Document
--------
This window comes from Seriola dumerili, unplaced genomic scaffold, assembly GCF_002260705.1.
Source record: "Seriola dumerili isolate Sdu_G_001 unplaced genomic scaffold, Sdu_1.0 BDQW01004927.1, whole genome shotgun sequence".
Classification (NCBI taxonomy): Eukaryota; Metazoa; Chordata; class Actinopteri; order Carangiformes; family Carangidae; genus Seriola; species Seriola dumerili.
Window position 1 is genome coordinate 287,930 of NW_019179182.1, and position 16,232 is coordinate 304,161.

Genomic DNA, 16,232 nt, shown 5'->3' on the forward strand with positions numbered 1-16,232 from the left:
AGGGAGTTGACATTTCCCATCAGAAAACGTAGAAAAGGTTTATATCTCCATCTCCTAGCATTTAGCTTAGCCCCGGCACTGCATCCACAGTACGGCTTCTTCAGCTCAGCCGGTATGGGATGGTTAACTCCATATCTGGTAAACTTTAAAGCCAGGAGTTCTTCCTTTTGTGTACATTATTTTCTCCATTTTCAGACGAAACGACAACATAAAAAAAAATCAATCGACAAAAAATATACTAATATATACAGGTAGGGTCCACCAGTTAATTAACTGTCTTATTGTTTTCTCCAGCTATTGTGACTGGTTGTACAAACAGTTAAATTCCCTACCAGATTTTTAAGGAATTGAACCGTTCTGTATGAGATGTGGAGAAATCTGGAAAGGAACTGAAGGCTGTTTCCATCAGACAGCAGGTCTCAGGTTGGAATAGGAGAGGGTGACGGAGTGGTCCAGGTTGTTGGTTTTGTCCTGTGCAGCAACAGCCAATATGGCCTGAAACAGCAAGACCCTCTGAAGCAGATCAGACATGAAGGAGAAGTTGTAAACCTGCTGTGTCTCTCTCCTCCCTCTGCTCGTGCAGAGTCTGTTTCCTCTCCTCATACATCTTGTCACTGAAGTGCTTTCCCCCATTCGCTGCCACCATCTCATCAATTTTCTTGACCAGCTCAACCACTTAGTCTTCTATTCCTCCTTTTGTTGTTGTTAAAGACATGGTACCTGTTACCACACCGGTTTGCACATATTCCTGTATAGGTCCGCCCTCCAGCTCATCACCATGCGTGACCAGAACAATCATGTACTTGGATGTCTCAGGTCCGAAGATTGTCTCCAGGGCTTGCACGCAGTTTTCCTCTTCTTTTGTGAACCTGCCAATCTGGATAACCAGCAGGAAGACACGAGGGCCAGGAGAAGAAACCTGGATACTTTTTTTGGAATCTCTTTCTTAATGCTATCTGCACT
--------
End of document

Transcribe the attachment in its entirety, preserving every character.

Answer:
This window comes from Seriola dumerili, unplaced genomic scaffold, assembly GCF_002260705.1.
Source record: "Seriola dumerili isolate Sdu_G_001 unplaced genomic scaffold, Sdu_1.0 BDQW01004927.1, whole genome shotgun sequence".
Classification (NCBI taxonomy): Eukaryota; Metazoa; Chordata; class Actinopteri; order Carangiformes; family Carangidae; genus Seriola; species Seriola dumerili.
Window position 1 is genome coordinate 287,930 of NW_019179182.1, and position 16,232 is coordinate 304,161.

Genomic DNA, 16,232 nt, shown 5'->3' on the forward strand with positions numbered 1-16,232 from the left:
AGGGAGTTGACATTTCCCATCAGAAAACGTAGAAAAGGTTTATATCTCCATCTCCTAGCATTTAGCTTAGCCCCGGCACTGCATCCACAGTACGGCTTCTTCAGCTCAGCCGGTATGGGATGGTTAACTCCATATCTGGTAAACTTTAAAGCCAGGAGTTCTTCCTTTTGTGTACATTATTTTCTCCATTTTCAGACGAAACGACAACATAAAAAAAAATCAATCGACAAAAAATATACTAATATATACAGGTAGGGTCCACCAGTTAATTAACTGTCTTATTGTTTTCTCCAGCTATTGTGACTGGTTGTACAAACAGTTAAATTCCCTACCAGATTTTTAAGGAATTGAACCGTTCTGTATGAGATGTGGAGAAATCTGGAAAGGAACTGAAGGCTGTTTCCATCAGACAGCAGGTCTCAGGTTGGAATAGGAGAGGGTGACGGAGTGGTCCAGGTTGTTGGTTTTGTCCTGTGCAGCAACAGCCAATATGGCCTGAAACAGCAAGACCCTCTGAAGCAGATCAGACATGAAGGAGAAGTTGTAAACCTGCTGTGTCTCTCTCCTCCCTCTGCTCGTGCAGAGTCTGTTTCCTCTCCTCATACATCTTGTCACTGAAGTGCTTTCCCCCATTCGCTGCCACCATCTCATCAATTTTCTTGACCAGCTCAACCACTTAGTCTTCTATTCCTCCTTTTGTTGTTGTTAAAGACATGGTACCTGTTACCACACCGGTTTGCACATATTCCTGTATAGGTCCGCCCTCCAGCTCATCACCATGCGTGACCAGAACAATCATGTACTTGGATGTCTCAGGTCCGAAGATTGTCTCCAGGGCTTGCACGCAGTTTTCCTCTTCTTTTGTGAACCTGCCAATCTGGATAACCAGCAGGAAGACACGAGGGCCAGGAGAAGAAACCTGGATACTTTTTTTGGAATCTCTTTCTTAATGCTATCTGCACT